Here are 10 things you should know about Natalie Moorhead, born 119 years ago today. She spent a dozen years in Hollywood and then stepped out of the spotlight.
In Chapter 11 of In Your Hat, the 1933 tell-all memoir by Hat Check Girl to the Stars Renee Carroll, she shares tales of various characters she knew, including Jack Oakie, The Four Marx Brothers, Wilson Mizner, George Jessel, Harry Richman, Clara Bow, and Lilyan Tashman.
SARDI’S may be the place where the celebrities gather, but I get more slugs and buttons in my tip box than I can use in a year’s mending. Figure it out for yourself—the most highly paid performers and theatrical executives slip me slugs I wouldn’t even try on my molars to find out if they’re real or not.
And speaking of tipping and the things I find in my box at the end of the day, one of the most common phenomena are the little slips of paper upon which telephone numbers have been scribbled. I’ve got, or rather, I could have collected a private phone list than the Manhattan police department, not to mention the Broolynites and Bronxites who have been date-hungry.
Maybe I’m wrong, and that’s only one way of kidding me. Another way is the method Jack Oakie used, to make me feel like the butt of a bad joke.
Jack came into the restaurant one day and asked me in his really-not-obnoxious breezy manner how things were going. Just for the fun of it, I told him that I was going to get married the next day. I had no more idea of getting married, then, than the girl in the swing on the big Pepsodent sign. As some wit once said, marriage is an institution, and hwo wants to live in an institution?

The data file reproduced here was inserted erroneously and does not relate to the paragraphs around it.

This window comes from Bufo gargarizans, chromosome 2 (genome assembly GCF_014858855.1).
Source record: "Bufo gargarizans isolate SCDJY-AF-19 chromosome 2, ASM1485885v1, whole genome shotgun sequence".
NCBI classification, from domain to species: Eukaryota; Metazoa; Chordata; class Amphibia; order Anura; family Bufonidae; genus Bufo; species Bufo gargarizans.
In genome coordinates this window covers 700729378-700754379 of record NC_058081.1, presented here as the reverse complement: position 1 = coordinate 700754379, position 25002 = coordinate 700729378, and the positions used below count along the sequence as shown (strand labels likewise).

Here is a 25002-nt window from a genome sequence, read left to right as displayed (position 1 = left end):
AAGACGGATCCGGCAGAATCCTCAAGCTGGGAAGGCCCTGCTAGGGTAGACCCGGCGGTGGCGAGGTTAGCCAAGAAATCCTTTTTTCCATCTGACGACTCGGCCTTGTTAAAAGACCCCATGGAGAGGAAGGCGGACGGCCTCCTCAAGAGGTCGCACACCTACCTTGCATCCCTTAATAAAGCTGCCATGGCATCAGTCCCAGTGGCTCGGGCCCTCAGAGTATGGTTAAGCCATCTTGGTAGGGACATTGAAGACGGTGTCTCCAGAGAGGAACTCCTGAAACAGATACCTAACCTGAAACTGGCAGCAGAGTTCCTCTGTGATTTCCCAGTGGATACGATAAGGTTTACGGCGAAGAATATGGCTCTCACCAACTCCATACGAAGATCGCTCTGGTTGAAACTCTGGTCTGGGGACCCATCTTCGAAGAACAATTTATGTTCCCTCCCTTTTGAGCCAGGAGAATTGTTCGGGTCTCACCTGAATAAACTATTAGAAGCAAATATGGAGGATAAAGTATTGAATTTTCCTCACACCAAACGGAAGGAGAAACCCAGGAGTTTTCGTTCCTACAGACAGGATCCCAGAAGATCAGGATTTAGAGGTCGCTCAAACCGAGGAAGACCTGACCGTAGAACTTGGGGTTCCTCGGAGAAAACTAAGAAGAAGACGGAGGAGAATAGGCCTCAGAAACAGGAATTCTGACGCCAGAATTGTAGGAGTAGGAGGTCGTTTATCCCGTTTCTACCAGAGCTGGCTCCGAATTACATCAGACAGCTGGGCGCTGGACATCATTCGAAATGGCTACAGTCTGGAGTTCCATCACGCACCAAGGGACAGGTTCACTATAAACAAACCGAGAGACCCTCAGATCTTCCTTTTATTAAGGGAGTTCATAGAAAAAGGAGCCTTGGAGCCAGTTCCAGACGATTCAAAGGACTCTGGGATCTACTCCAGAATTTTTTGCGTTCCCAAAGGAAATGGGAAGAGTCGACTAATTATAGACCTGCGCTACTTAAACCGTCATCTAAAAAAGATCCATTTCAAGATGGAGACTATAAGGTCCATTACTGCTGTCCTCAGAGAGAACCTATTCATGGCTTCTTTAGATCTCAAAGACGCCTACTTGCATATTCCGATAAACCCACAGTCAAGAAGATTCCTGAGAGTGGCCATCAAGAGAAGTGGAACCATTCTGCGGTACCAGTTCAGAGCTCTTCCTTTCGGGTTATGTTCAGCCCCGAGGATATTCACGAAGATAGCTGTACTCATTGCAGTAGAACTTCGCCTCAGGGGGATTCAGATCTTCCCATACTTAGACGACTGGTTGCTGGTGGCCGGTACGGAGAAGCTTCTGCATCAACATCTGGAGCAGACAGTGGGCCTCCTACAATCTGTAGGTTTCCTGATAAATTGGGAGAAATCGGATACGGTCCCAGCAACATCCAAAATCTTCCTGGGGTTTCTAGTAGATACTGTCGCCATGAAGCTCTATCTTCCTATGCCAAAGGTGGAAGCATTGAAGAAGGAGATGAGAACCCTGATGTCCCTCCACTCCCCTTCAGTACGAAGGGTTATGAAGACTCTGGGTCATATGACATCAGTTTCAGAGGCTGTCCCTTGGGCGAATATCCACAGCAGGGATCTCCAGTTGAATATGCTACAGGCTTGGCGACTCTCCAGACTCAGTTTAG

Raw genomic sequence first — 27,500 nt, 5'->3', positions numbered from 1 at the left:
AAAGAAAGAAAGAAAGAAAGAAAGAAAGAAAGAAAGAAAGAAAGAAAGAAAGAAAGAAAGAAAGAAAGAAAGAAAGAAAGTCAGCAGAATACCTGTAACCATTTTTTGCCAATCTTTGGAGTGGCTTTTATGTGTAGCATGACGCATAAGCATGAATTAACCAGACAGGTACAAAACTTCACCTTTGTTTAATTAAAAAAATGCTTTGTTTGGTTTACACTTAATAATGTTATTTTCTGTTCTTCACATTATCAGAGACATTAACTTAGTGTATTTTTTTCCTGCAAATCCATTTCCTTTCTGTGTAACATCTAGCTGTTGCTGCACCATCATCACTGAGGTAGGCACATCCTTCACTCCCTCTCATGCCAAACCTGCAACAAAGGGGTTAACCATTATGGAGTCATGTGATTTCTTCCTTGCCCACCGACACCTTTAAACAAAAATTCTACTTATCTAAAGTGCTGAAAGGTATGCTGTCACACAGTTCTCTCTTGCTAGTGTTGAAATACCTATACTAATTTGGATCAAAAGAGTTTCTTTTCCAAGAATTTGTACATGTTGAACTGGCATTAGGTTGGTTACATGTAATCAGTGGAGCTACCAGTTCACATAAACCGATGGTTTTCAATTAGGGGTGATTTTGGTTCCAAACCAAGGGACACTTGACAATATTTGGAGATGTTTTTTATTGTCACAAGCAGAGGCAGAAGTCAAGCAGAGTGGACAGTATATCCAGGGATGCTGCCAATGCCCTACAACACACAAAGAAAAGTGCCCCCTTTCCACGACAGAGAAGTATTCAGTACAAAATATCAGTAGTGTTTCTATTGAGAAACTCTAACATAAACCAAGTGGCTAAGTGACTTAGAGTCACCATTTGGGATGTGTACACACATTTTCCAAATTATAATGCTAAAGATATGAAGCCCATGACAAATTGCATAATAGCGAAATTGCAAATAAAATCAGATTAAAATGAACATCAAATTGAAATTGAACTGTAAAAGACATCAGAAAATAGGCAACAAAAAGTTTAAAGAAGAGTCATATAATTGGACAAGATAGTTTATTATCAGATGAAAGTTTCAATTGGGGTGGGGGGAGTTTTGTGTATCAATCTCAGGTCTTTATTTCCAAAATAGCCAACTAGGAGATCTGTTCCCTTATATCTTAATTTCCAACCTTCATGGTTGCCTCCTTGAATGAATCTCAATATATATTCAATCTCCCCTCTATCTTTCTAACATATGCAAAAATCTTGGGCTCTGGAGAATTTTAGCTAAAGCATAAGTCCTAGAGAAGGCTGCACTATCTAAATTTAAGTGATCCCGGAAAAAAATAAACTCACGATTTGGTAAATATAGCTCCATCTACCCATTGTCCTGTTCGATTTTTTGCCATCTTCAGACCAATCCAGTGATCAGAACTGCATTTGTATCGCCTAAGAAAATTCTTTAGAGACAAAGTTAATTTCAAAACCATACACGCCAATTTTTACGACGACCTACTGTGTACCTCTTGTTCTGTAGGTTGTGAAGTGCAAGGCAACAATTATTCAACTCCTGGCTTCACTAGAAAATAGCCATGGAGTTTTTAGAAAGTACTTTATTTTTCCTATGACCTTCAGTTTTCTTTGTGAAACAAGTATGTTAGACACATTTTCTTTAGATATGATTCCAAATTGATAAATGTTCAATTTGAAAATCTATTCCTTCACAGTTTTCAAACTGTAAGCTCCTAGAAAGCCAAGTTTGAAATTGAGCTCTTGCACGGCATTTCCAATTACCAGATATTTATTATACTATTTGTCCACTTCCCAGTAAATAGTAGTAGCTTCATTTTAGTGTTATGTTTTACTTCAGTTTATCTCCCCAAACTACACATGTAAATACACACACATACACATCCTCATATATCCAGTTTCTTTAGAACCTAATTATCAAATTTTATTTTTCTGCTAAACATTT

But that clown of clowns, that zanie Oakie, set to work and circulated among Sardi’s guests, telling all his friends that I was an expectant mother. When people started to leave the place, I noticed that no one was looking me directly in the eyes, but instead were looking down at me and at the same time talking in a sort of reverentially hushed tone—the kind I gather that people assume when they accost young mothers-to-be.
I didn’t suspect then what was happening, but the next morning when packages began to arrive by every means of transportation except the pony express, I began to smell a good-sized rodent in Mr. Oakie’s direction. For people were sending me baby clothes—dresses, bibs, caps, towels, and all the other accessories necessary to have babies. The pay-off came when Oakie’s package arrived. It contained a dozen towels, stolen from a Pullman, three napkins from three different hotels and a couple of table cloths from a club. All of the Oakie presents were cut into reminiscent triangular shapes—with the names of the places from which they were filched neatly embroidered in the corner of each pseudo-diaper.
But the height of pure nuttiness was achieved by the Four Marx Brothers when they were making Animal Crackers and The Cocoanuts at the Astoria studio for Paramount.